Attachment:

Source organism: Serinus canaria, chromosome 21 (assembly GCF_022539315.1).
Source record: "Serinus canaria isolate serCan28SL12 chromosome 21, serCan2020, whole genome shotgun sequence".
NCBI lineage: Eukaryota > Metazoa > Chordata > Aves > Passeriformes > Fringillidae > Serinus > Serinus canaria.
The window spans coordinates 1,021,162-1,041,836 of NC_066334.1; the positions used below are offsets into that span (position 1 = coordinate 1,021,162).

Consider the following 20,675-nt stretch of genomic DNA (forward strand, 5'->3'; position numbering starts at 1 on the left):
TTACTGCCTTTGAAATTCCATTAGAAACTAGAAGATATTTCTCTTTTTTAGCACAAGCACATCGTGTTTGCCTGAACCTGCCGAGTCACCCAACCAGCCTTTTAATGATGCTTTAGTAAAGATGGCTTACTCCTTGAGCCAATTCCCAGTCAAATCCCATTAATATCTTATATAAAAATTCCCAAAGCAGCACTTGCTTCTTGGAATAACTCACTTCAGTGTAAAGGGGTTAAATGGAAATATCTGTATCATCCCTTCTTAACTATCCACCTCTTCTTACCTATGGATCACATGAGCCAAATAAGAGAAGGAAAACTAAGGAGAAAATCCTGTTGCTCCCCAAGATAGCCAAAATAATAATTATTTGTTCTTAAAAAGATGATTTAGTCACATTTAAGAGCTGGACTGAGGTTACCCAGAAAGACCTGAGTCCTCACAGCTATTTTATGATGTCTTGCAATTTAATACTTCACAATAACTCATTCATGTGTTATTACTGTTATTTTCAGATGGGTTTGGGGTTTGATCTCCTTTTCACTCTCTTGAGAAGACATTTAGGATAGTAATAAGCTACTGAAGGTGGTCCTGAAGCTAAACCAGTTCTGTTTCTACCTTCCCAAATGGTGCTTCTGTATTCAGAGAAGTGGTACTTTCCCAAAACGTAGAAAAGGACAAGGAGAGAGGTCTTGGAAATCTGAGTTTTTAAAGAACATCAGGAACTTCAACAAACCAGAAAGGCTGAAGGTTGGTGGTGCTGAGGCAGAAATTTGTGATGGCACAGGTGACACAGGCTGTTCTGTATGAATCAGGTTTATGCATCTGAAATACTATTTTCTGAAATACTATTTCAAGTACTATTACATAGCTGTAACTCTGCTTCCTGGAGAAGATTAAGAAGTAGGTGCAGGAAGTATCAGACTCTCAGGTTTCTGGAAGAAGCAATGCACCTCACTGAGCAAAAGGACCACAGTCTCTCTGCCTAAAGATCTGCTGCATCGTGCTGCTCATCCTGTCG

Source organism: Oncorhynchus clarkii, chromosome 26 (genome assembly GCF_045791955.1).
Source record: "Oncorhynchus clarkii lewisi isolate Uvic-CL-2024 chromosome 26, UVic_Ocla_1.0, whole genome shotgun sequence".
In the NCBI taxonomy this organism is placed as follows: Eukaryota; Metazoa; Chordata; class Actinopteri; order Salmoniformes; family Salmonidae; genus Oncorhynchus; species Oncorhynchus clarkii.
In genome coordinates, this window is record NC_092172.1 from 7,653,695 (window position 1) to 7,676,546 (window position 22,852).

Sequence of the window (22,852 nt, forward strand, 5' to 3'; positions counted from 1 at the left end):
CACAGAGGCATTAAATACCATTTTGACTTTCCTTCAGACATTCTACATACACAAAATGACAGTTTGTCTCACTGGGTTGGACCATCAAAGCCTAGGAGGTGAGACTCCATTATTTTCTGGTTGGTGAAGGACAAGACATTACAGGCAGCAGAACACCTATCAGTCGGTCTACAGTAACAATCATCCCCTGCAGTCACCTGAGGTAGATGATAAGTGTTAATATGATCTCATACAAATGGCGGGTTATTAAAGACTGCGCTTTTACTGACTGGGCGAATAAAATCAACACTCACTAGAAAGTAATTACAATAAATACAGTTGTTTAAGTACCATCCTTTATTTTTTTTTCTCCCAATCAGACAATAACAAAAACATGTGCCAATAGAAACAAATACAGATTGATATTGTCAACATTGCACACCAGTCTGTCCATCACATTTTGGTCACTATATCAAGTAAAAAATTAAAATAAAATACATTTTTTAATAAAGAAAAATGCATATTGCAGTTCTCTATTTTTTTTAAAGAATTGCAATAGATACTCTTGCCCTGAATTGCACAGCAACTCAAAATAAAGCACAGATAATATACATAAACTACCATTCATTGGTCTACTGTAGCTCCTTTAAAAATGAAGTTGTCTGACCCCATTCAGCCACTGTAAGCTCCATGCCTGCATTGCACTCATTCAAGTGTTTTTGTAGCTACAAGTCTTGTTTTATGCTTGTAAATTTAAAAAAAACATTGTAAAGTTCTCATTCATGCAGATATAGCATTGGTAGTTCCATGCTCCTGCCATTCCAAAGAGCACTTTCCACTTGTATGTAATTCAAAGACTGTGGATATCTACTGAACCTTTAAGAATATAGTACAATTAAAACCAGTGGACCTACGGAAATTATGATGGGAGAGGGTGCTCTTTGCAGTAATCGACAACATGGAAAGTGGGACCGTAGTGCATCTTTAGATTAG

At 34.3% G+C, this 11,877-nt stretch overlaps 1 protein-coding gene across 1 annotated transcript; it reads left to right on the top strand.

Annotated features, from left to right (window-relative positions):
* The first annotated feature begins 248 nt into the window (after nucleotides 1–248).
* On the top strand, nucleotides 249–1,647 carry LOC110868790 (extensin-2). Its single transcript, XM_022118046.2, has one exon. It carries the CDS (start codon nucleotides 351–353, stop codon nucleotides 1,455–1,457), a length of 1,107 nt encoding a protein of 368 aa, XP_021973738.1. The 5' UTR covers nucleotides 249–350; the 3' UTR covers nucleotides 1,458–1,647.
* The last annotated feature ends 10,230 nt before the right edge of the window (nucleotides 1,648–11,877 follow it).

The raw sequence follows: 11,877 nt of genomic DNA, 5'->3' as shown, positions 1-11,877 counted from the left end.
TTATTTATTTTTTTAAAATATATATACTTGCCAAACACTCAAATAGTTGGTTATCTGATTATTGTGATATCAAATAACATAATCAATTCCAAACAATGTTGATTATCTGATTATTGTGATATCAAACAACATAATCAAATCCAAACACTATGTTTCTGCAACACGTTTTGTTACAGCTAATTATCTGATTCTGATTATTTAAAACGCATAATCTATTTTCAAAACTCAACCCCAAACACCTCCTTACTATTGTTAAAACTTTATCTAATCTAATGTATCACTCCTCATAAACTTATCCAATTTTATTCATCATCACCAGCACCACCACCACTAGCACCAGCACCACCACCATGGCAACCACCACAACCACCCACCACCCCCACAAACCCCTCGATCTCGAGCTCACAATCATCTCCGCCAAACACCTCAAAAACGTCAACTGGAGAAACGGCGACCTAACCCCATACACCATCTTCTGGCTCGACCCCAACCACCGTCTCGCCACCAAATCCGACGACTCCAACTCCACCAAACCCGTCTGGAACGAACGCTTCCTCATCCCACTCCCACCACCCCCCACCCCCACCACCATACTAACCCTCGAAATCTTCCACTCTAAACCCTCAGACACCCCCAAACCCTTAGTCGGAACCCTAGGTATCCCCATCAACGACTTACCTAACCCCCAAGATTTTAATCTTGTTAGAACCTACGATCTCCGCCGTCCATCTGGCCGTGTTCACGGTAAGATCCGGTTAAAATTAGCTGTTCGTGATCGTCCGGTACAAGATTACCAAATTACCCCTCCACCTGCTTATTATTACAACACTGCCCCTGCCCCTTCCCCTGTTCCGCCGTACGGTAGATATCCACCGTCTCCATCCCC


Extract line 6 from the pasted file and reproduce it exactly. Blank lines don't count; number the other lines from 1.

TTACTGCCTTTGAAATTCCATTAGAAACTAGAAGATATTTCTCTTTTTTAGCACAAGCACATCGTGTTTGCCTGAACCTGCCGAGTCACCCAACCAGCCTTTTAATGATGCTTTAGTAAAGATGGCTTACTCCTTGAGCCAATTCCCAGTCAAATCCCATTAATATCTTATATAAAAATTCCCAAAGCAGCACTTGCTTCTTGGAATAACTCACTTCAGTGTAAAGGGGTTAAATGGAAATATCTGTATCATCCCTTCTTAACTATCCACCTCTTCTTACCTATGGATCACATGAGCCAAATAAGAGAAGGAAAACTAAGGAGAAAATCCTGTTGCTCCCCAAGATAGCCAAAATAATAATTATTTGTTCTTAAAAAGATGATTTAGTCACATTTAAGAGCTGGACTGAGGTTACCCAGAAAGACCTGAGTCCTCACAGCTATTTTATGATGTCTTGCAATTTAATACTTCACAATAACTCATTCATGTGTTATTACTGTTATTTTCAGATGGGTTTGGGGTTTGATCTCCTTTTCACTCTCTTGAGAAGACATTTAGGATAGTAATAAGCTACTGAAGGTGGTCCTGAAGCTAAACCAGTTCTGTTTCTACCTTCCCAAATGGTGCTTCTGTATTCAGAGAAGTGGTACTTTCCCAAAACGTAGAAAAGGACAAGGAGAGAGGTCTTGGAAATCTGAGTTTTTAAAGAACATCAGGAACTTCAACAAACCAGAAAGGCTGAAGGTTGGTGGTGCTGAGGCAGAAATTTGTGATGGCACAGGTGACACAGGCTGTTCTGTATGAATCAGGTTTATGCATCTGAAATACTATTTTCTGAAATACTATTTCAAGTACTATTACATAGCTGTAACTCTGCTTCCTGGAGAAGATTAAGAAGTAGGTGCAGGAAGTATCAGACTCTCAGGTTTCTGGAAGAAGCAATGCACCTCACTGAGCAAAAGGACCACAGTCTCTCTGCCTAAAGATCTGCTGCATCGTGCTGCTCATCCTGTCG